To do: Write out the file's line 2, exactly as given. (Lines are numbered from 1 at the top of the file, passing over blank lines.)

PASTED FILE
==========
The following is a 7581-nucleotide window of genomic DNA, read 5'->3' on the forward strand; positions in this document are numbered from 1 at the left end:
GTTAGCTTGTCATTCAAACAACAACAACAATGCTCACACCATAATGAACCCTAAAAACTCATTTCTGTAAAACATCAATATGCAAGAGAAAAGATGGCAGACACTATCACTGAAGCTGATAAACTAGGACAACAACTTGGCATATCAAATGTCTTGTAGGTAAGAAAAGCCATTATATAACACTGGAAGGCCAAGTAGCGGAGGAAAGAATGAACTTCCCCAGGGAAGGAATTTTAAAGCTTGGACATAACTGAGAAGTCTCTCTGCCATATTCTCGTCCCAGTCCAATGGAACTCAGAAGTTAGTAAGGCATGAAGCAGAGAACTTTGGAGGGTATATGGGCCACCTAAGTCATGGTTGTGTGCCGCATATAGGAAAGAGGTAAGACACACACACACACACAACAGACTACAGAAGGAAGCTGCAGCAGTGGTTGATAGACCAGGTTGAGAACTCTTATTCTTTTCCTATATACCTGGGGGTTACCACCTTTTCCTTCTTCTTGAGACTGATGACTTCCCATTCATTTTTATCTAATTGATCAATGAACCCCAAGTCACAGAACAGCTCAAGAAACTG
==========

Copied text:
GTTAGCTTGTCATTCAAACAACAACAACAATGCTCACACCATAATGAACCCTAAAAACTCATTTCTGTAAAACATCAATATGCAAGAGAAAAGATGGCAGACACTATCACTGAAGCTGATAAACTAGGACAACAACTTGGCATATCAAATGTCTTGTAGGTAAGAAAAGCCATTATATAACACTGGAAGGCCAAGTAGCGGAGGAAAGAATGAACTTCCCCAGGGAAGGAATTTTAAAGCTTGGACATAACTGAGAAGTCTCTCTGCCATATTCTCGTCCCAGTCCAATGGAACTCAGAAGTTAGTAAGGCATGAAGCAGAGAACTTTGGAGGGTATATGGGCCACCTAAGTCATGGTTGTGTGCCGCATATAGGAAAGAGGTAAGACACACACACACACACAACAGACTACAGAAGGAAGCTGCAGCAGTGGTTGATAGACCAGGTTGAGAACTCTTATTCTTTTCCTATATACCTGGGGGTTACCACCTTTTCCTTCTTCTTGAGACTGATGACTTCCCATTCATTTTTATCTAATTGATCAATGAACCCCAAGTCACAGAACAGCTCAAGAAACTG